John Delaney was the first major candidate to announce his campaign, two and a half years before the 2020 Iowa caucus.

In the weeks following the election of Donald Trump in the 2016 election, media speculation regarding potential candidates for the 2020 Democratic Party presidential primaries began to circulate. As the Senate began confirmation hearings for members of the cabinet, speculation centered on the prospects of the “hell-no caucus”, six senators who went on to vote against the majority of Trump’s nominees. According to Politico, the members of the “hell-no caucus” were Cory BookerKamala HarrisKirsten GillibrandBernie SandersJeff Merkley, and Elizabeth Warren.[218][219] Other speculation centered on then-Vice-President Joe Biden making a third presidential bid following failed attempts in 1988 and 2008. Biden had previously served as U.S. senator from Delaware (1973–2009).[220]

2018[edit]

Entrepreneur Andrew Yang was the second major Democratic candidate to announce his campaign.

In August 2018, Democratic Party officials and television networks began discussions as to the nature and scheduling of the following year’s debates and the nomination process.[223] Changes were made to the role of superdelegates, deciding to only allow them to vote on the first ballot if the nomination is uncontested.[224] The Democratic National Committee (DNC) announced the preliminary schedule for the 12 official DNC-sanctioned debates, set to begin in June 2019, with six debates in 2019 and the remaining six during the first four months of 2020.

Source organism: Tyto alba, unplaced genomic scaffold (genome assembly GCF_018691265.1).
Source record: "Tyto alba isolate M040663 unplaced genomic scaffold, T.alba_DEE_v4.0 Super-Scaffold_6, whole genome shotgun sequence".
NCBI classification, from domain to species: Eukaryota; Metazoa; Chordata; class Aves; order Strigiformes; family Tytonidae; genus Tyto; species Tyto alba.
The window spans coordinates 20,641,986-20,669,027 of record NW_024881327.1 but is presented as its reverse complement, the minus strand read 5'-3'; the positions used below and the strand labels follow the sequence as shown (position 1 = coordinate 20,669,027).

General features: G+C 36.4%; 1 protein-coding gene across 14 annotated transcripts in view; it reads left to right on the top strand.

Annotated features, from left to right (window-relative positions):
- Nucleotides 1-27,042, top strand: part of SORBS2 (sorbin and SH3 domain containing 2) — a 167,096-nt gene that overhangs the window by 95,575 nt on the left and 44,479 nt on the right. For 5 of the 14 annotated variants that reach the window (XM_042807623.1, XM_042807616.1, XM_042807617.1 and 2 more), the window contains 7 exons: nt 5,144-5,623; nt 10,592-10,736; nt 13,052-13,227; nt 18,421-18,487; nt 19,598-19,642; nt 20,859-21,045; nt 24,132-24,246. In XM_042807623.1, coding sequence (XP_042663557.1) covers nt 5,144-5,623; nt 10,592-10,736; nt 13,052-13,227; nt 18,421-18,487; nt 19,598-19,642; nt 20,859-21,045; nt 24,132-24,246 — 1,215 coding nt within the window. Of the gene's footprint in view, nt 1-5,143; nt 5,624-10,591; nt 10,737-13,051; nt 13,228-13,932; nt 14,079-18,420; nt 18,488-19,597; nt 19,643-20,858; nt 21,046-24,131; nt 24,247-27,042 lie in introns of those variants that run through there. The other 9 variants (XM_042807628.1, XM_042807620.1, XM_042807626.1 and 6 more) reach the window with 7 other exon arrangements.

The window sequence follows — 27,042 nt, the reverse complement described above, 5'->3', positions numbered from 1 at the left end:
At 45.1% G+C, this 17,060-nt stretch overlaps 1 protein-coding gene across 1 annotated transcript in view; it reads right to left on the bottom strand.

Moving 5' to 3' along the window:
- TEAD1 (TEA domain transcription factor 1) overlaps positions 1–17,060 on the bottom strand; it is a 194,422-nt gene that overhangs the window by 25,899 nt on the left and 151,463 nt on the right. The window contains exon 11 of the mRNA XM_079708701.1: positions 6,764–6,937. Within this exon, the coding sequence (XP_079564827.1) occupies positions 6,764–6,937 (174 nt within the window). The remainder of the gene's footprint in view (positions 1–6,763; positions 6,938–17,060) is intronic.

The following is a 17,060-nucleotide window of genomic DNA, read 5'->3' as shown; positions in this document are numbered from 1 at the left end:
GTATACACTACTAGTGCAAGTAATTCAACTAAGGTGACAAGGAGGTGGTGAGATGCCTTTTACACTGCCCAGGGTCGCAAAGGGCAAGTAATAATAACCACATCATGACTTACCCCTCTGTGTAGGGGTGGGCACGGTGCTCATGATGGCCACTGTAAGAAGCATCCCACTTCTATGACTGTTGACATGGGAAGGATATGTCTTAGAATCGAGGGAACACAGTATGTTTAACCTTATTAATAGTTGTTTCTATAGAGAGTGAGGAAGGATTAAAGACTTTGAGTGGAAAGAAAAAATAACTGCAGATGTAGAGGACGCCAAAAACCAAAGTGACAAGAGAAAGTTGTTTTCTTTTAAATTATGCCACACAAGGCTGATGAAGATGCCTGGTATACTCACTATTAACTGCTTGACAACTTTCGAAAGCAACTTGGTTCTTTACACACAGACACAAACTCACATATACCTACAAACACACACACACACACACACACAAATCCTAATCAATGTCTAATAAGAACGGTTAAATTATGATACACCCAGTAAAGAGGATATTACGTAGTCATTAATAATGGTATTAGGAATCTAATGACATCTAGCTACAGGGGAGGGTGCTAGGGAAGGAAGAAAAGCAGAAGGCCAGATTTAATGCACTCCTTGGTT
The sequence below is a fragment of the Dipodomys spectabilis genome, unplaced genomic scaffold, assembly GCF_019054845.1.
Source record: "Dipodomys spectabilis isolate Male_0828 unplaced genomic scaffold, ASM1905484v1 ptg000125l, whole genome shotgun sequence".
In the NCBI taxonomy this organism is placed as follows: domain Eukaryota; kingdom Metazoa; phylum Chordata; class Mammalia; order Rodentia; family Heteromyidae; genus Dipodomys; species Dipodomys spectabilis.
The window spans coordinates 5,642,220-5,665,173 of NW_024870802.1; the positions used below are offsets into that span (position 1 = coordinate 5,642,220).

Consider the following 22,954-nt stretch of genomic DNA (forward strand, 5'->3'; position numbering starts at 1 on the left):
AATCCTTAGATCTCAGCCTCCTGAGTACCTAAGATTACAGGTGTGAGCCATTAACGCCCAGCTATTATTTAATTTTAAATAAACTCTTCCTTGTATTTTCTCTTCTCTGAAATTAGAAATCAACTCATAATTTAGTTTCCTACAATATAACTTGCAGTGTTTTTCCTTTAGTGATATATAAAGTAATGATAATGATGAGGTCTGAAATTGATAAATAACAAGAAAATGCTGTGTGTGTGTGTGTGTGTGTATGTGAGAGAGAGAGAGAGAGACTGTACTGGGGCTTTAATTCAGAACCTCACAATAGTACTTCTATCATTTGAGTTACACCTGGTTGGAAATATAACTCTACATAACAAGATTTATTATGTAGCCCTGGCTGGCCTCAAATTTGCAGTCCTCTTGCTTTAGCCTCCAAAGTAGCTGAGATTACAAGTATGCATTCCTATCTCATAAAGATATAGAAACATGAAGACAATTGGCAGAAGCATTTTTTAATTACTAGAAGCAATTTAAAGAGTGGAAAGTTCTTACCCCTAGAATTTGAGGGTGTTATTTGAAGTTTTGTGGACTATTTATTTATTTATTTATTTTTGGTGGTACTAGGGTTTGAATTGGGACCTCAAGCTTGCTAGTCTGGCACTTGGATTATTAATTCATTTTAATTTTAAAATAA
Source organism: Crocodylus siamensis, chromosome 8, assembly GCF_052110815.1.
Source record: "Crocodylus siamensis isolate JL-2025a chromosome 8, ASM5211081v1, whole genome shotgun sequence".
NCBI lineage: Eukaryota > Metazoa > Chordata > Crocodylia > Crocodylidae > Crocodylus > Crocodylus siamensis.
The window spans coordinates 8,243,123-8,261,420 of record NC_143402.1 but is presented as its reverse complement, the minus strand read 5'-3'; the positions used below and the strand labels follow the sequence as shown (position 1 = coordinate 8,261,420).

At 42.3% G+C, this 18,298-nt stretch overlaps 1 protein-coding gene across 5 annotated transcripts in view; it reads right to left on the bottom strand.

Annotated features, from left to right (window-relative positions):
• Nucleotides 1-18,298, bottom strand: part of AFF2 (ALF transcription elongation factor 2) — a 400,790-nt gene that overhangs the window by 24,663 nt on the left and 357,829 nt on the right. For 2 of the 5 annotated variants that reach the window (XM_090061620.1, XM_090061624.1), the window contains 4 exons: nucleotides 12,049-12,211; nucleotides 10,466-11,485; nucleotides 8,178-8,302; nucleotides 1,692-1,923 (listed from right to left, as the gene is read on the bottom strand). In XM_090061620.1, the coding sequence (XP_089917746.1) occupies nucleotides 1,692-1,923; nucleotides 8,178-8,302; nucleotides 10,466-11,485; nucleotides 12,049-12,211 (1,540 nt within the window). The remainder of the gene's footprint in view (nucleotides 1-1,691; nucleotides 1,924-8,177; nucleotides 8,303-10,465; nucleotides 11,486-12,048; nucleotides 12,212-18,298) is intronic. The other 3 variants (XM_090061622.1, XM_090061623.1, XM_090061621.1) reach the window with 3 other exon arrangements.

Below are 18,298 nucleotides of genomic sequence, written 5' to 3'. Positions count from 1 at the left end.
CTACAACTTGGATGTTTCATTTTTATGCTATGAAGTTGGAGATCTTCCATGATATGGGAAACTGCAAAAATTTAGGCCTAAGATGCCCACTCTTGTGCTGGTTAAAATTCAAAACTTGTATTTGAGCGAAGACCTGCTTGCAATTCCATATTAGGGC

On November 6, 2018, the 2018 midterm elections were held. The election was widely characterized as a “blue wave” election. Mass canvassing, voter registration drives and deep engagement techniques drove turnout high. Despite this, eventual presidential candidates U.S. Representative Beto O’Rourke of Texas and State Senator Richard Ojeda of West Virginia both lost their respective races.[225]

August

  • August 25: The Democratic Party began planning debates[223] and eliminated first ballot decisive votes for superdelegates.[224]

November

December

2019

Rep. Tulsi Gabbard announced her candidacy on January 11, 2019.

Sen. Kamala Harris launched her bid on January 21, 2019.

Sen. Elizabeth Warren launched her bid on February 9, 2019

Sen. Bernie Sanders launched his second campaign on February 19, 2019.

Rep. Beto O’Rourke launched his bid on March 14, 2019.